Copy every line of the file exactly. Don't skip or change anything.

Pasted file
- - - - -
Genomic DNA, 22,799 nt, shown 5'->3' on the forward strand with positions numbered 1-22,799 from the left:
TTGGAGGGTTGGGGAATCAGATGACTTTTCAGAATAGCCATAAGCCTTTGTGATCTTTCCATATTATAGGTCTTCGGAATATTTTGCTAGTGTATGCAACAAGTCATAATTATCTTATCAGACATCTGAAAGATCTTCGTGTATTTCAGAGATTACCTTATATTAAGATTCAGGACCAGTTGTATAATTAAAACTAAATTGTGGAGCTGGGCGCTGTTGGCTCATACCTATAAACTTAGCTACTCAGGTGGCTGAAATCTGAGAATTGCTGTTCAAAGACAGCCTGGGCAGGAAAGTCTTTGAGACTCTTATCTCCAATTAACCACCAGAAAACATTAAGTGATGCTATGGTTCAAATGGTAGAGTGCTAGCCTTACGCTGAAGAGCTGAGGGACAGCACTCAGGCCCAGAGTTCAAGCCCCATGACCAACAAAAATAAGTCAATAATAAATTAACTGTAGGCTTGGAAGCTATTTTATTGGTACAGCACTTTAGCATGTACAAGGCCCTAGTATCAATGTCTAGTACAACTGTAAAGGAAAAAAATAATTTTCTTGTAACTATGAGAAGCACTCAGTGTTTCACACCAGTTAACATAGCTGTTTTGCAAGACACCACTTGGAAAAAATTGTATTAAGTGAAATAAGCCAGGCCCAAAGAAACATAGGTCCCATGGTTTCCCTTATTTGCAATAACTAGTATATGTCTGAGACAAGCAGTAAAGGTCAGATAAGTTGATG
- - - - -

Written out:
Genomic DNA, 22,799 nt, shown 5'->3' on the forward strand with positions numbered 1-22,799 from the left:
TTGGAGGGTTGGGGAATCAGATGACTTTTCAGAATAGCCATAAGCCTTTGTGATCTTTCCATATTATAGGTCTTCGGAATATTTTGCTAGTGTATGCAACAAGTCATAATTATCTTATCAGACATCTGAAAGATCTTCGTGTATTTCAGAGATTACCTTATATTAAGATTCAGGACCAGTTGTATAATTAAAACTAAATTGTGGAGCTGGGCGCTGTTGGCTCATACCTATAAACTTAGCTACTCAGGTGGCTGAAATCTGAGAATTGCTGTTCAAAGACAGCCTGGGCAGGAAAGTCTTTGAGACTCTTATCTCCAATTAACCACCAGAAAACATTAAGTGATGCTATGGTTCAAATGGTAGAGTGCTAGCCTTACGCTGAAGAGCTGAGGGACAGCACTCAGGCCCAGAGTTCAAGCCCCATGACCAACAAAAATAAGTCAATAATAAATTAACTGTAGGCTTGGAAGCTATTTTATTGGTACAGCACTTTAGCATGTACAAGGCCCTAGTATCAATGTCTAGTACAACTGTAAAGGAAAAAAATAATTTTCTTGTAACTATGAGAAGCACTCAGTGTTTCACACCAGTTAACATAGCTGTTTTGCAAGACACCACTTGGAAAAAATTGTATTAAGTGAAATAAGCCAGGCCCAAAGAAACATAGGTCCCATGGTTTCCCTTATTTGCAATAACTAGTATATGTCTGAGACAAGCAGTAAAGGTCAGATAAGTTGATG